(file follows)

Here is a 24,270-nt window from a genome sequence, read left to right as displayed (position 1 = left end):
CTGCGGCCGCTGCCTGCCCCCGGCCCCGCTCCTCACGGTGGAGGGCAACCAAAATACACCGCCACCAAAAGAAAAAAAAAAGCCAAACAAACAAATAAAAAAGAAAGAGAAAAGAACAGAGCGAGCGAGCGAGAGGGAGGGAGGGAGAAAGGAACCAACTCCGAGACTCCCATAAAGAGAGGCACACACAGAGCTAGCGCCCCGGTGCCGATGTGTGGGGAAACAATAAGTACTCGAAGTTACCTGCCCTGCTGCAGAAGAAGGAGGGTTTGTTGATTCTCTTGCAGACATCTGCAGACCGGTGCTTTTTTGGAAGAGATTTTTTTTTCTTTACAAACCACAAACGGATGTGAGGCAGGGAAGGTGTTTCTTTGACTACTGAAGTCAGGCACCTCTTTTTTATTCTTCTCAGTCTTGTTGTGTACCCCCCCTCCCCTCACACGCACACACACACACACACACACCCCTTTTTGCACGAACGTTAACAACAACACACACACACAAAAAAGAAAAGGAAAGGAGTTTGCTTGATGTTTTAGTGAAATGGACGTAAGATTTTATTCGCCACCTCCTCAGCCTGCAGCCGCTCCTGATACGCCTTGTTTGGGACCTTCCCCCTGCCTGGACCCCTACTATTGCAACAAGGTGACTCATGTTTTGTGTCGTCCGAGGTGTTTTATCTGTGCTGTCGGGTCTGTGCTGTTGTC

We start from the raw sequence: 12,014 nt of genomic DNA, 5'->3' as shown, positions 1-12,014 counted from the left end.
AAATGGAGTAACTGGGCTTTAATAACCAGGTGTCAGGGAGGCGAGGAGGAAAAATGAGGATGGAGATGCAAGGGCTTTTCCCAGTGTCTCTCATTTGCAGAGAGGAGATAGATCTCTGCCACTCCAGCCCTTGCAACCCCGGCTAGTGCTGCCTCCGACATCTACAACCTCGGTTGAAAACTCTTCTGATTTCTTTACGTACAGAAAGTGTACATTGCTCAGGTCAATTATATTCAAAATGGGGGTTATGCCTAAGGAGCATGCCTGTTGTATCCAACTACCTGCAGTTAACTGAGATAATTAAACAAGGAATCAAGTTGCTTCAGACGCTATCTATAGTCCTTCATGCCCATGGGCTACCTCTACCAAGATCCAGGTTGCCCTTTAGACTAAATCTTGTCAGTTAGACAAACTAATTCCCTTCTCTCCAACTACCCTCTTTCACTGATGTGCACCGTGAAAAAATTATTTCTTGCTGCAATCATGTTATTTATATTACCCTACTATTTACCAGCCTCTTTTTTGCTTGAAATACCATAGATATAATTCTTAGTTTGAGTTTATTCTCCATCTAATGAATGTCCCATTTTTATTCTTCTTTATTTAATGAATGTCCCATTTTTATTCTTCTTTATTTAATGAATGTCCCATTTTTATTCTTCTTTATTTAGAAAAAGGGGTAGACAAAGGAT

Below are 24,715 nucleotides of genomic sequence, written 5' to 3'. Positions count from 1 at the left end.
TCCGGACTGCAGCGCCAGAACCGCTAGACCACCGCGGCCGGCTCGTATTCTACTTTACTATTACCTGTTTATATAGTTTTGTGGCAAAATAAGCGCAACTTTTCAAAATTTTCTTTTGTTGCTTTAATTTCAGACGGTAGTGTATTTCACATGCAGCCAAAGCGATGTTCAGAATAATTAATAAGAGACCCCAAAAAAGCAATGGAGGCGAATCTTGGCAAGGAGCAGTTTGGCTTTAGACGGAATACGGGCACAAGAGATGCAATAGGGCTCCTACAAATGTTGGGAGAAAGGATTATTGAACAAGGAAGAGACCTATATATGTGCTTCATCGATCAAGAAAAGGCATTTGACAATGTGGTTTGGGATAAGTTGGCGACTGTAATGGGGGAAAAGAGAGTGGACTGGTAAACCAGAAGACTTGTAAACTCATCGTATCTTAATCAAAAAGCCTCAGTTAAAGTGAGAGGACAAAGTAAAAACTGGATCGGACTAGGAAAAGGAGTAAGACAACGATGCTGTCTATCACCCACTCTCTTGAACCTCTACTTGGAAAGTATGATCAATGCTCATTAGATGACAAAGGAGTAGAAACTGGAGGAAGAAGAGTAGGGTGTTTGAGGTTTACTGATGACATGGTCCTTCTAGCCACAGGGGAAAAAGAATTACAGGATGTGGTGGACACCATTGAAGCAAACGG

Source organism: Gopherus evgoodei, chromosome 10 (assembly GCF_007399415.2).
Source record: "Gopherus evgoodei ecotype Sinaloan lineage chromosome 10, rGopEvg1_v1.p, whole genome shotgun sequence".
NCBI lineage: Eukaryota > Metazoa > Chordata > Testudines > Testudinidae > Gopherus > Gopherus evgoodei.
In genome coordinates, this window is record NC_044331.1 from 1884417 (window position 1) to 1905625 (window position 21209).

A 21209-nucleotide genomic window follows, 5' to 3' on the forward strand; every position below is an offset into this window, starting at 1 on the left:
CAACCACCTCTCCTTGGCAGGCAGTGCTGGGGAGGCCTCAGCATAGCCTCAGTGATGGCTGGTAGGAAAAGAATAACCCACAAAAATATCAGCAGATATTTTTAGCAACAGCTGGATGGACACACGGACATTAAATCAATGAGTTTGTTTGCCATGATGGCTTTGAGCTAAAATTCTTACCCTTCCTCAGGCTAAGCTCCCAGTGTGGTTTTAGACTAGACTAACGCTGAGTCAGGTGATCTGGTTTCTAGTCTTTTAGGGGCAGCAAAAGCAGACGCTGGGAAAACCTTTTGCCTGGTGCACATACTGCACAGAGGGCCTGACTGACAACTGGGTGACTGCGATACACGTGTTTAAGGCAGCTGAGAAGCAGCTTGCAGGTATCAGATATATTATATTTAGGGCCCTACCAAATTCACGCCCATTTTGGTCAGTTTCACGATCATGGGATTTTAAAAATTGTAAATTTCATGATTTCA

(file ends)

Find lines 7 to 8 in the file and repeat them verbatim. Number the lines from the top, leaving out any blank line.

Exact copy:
Source organism: Gopherus evgoodei, chromosome 10 (assembly GCF_007399415.2).
Source record: "Gopherus evgoodei ecotype Sinaloan lineage chromosome 10, rGopEvg1_v1.p, whole genome shotgun sequence".